You see, even though millions of Star Trek fans had flocked to see Star Trek: The Motion Picture in December of 1979, the reaction was, shall we say, mixed. Oh, sure, fans were happy to see Kirk, Spock, McCoy and the rest of the crew back in action. Yes, the redesigned USS Enterprise was impressive, as were all the visuals. And that Jerry Goldsmith score was just fabulous.
Yet, for all that, Star Trek I was also a big letdown. And even though the attempt of the producers to make an intelligent, non-Star Wars science fiction story was laudable, the first of the 10 feature films did not fire up the imagination. Wags, according to David Gerrold in his book The World of Star Trek, dubbed it Star Trek: The Motionless Picture and Spockalypse Now.
However, Paramount's accountants and executives did see good, if not Star Wars-sized, box office rentals, and they decided to give the franchise another chance. So they called in Harve Bennett, a well-known television producer, and asked him to take over from Gene Roddenberry as executive producer for the next Star Trek feature film.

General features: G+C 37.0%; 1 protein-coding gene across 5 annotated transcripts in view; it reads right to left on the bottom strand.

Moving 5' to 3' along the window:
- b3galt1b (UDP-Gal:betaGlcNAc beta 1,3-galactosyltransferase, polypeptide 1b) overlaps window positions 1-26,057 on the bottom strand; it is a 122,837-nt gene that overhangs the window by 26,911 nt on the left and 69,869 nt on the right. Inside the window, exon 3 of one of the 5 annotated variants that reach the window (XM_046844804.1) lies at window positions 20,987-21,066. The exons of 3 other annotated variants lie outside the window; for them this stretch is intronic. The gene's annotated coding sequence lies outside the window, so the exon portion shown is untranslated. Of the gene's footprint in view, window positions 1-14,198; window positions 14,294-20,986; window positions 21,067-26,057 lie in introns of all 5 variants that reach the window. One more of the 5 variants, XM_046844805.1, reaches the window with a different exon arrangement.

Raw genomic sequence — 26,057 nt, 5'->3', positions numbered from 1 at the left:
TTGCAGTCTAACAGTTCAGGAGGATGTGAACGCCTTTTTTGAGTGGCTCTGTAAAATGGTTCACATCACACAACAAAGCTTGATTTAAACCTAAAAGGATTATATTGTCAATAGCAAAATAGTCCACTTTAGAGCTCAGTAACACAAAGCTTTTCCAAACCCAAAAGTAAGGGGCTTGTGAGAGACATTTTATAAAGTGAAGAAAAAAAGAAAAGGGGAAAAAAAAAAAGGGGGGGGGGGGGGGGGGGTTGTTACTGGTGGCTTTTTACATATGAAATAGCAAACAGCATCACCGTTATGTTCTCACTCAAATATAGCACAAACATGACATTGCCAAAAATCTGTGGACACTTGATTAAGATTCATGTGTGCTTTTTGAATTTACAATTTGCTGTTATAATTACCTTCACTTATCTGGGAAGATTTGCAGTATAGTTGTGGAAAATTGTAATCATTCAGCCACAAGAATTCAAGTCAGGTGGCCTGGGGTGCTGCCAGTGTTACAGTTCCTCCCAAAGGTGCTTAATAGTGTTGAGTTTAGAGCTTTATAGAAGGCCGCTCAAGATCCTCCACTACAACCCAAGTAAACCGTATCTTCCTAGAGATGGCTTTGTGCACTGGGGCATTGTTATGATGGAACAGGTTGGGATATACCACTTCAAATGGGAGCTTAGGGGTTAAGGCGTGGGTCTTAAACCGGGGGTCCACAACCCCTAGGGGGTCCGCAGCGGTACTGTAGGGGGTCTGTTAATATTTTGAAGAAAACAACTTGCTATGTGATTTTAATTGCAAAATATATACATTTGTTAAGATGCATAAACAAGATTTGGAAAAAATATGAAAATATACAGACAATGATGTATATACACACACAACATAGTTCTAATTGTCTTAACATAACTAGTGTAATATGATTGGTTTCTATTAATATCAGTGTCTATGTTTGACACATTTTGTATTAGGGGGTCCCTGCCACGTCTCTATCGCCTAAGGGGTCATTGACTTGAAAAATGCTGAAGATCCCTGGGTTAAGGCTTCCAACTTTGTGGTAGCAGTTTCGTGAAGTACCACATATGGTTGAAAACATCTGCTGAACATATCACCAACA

Bennett took a look at most of the 79 Star Trek television episodes, seeking the formula that would make a second Star Trek movie soar and take audiences where "no one had gone before." Yet, ironically, the concept Bennett and co-writer Jack Sowards came up with was to make a sequel not to the first film, but to an episode which aired in 1967 "Space Seed."
In another brilliant stroke, Nicholas Meyer was hired to direct. New to the Star Trek universe, Meyer decided to start over almost as if the first feature did not exist.Read more ›
Most recent customer reviews
Star Trek II: The Wrath of Khan (1982) is not only one of the best of the Star Trek films, it is also the gayest. Read morePublished 14 months ago by Drew Rowsome
I'm always going to be a fan of the original Star Trek and The Wrath of Khan was a genius sequel to the original episode.Published 14 months ago by Emma